Finally, Marihelen’s beautiful granddaughters, Brooke, and Anna Mae–who she treasured so–were there to see their beloved grandmother to the very end.  You can’t understand the joy of having granddaughters until going down that path. Marihelen would have been so happy to see them there walking by her side.

Representing Parts of a Whole

I was incredibly honored to be part of that special cadre of women representing the most important parts of a woman’s life. We each represented the varied relationships that feed a woman’s soul—each in a different way, but each so important.

It was hard to say goodbye, but it was gratifying to be part of a goodbye that Marihelen would have wholeheartedly endorsed. It almost felt as if she had orchestrated it. I’m pretty sure Marihelen was speaking from beyond the grave—and her sister Terry was clearly listening.

We should all be so lucky to have our final goodbye so reflective of whom we truly were.

Marihelen—Then & Now

Post Script: Lessons to Be Learned

A few days after writing this post to share with you all, I realized something. Although I had thought I was done writing about this day in my life, I realized that the true test in life is looking at an experience—good or bad—and uncovering the lesson.

It is why older people with many years of experience see themselves as wise. It’s not those experiences that make you wise, but what you learned from them that counts. Everyone experiences loss and grief, but it’s what you do with it that matters.

What Did I Learn?

So what did I learn from losing Marihelen?

I learned that being a friend collector—which Marihelen was and I am also—is not enough. In fact, that is the easy part.

Life is hectic and there is never enough time to fit everything in. So, sometimes you mean to connect with your friends and it just doesn’t happen. Even in retirement, where time is not at as much of a premium, I have my fair share of I meant to’s.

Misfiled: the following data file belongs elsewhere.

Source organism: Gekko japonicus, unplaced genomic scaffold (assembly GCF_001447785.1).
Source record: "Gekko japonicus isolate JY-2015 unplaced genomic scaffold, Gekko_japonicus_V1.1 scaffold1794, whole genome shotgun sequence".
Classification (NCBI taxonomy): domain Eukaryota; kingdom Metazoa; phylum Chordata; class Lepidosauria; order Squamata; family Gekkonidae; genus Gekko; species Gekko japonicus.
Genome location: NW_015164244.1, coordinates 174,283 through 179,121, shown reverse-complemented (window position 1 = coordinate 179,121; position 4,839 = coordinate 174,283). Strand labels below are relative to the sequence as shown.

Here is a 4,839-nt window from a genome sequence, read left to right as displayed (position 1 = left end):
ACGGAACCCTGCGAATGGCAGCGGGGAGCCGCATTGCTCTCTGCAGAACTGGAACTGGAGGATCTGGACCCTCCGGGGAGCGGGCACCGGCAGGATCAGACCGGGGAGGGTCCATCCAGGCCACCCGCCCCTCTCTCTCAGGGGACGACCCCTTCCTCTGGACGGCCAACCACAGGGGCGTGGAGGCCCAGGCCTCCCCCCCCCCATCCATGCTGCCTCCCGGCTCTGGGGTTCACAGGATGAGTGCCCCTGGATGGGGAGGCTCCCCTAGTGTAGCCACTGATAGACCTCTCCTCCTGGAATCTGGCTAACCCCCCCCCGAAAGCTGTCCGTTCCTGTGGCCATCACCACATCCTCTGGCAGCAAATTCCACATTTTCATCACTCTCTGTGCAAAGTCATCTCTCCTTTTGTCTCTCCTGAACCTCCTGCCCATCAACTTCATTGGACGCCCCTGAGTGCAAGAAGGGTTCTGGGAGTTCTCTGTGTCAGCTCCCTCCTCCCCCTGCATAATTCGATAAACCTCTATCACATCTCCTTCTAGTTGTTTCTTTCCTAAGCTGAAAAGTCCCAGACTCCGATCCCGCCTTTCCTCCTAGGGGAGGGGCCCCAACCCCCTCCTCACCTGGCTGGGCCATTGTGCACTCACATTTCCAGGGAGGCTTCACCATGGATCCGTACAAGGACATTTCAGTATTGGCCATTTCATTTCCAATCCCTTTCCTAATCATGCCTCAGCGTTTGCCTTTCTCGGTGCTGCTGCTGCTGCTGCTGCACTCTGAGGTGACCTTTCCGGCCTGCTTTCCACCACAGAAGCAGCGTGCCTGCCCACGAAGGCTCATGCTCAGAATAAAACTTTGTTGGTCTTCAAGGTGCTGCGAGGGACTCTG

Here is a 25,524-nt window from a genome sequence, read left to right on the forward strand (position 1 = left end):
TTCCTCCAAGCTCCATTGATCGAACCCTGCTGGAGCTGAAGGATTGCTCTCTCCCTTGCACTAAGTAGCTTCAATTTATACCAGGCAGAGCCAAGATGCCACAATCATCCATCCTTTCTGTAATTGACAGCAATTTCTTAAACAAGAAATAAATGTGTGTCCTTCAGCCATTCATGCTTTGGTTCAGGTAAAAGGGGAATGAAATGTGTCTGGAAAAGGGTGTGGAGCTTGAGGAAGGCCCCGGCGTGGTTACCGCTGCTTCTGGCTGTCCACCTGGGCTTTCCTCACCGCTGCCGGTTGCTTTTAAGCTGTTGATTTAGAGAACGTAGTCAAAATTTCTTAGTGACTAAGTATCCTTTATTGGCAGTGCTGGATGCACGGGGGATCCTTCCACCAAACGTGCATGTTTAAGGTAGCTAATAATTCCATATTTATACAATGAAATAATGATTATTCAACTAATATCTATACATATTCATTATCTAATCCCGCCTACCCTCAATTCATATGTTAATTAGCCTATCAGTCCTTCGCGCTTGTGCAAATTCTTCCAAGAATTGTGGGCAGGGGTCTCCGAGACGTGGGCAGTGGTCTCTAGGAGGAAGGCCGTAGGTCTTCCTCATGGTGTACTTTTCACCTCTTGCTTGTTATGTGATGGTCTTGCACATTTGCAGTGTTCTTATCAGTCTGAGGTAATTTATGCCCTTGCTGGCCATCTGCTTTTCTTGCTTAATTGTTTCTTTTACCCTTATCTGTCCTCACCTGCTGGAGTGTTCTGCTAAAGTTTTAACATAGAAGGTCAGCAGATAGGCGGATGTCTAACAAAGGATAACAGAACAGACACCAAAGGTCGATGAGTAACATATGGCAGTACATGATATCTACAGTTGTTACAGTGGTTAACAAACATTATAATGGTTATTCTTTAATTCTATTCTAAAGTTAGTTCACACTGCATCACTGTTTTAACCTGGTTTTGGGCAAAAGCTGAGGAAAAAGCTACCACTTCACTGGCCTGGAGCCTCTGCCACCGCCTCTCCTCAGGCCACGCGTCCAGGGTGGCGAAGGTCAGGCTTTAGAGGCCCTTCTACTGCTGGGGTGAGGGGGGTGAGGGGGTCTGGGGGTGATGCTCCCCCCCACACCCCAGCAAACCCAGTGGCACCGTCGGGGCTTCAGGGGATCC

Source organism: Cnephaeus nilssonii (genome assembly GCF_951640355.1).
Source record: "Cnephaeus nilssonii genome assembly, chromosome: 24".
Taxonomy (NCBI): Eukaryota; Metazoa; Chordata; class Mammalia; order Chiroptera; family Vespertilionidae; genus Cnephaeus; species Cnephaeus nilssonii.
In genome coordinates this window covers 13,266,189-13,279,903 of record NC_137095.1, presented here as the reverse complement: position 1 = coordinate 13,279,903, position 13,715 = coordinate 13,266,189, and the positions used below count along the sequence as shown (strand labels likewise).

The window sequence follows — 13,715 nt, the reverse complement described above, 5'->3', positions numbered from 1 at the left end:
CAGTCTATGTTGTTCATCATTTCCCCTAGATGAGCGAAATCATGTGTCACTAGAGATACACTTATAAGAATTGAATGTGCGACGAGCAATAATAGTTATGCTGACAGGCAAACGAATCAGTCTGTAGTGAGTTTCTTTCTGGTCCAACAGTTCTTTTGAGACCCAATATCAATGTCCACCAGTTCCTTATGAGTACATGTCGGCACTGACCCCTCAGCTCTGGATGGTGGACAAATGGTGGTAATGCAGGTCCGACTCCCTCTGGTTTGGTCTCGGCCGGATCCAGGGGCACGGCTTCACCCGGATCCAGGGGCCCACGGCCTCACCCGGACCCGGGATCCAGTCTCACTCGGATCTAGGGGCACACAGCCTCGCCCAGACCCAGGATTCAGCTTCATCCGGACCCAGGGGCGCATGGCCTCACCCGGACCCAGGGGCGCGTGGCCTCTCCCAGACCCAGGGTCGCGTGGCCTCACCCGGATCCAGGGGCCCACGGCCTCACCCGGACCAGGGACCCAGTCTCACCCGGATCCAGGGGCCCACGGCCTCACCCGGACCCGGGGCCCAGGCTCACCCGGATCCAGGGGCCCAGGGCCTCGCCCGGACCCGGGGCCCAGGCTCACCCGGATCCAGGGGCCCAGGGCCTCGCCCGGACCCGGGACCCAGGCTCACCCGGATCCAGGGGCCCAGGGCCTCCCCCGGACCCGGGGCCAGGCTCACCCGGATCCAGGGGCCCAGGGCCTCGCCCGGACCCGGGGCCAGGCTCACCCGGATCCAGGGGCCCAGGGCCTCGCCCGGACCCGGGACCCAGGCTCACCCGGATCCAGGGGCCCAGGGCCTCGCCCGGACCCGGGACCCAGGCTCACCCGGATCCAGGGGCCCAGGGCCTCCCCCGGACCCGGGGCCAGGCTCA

Marihelen & Family

My Lesson: Don’t Delay

I became a snowbird five years ago and returned to family and old friends in Chicago each summer.

This year, Marihelen and I kept saying we were overdue to get together for dinner. But life got in the way—for both of us. I see now that my lesson here is don’t delay. Nurture your friendships, old and new.

Sometimes we think that the gift of an old friendship is that even if we put them on the back burner—when we connect—it feels like no time has passed. Sadly, that is giving permission of sorts to let it go.

Now, with my new lesson in hand, I am going to go through my contact list. I am going to write down the names of everyone I have been remiss about connecting with. For me, a written list is much less likely to be ignored or forgotten than a list on my iPad with of all the To Do’s that have ever been on my list.

I think that this will be the most pleasant and gratifying thing to tend to. One I will never entirely finish. Because once I get through the list, it will be time to do it again!

 

 

 

 

Article by Ginny Callahan

Do you want to write for HoneyGood.Com? Email Kayla at kayla@honeygood.com! We’d love to hear from you.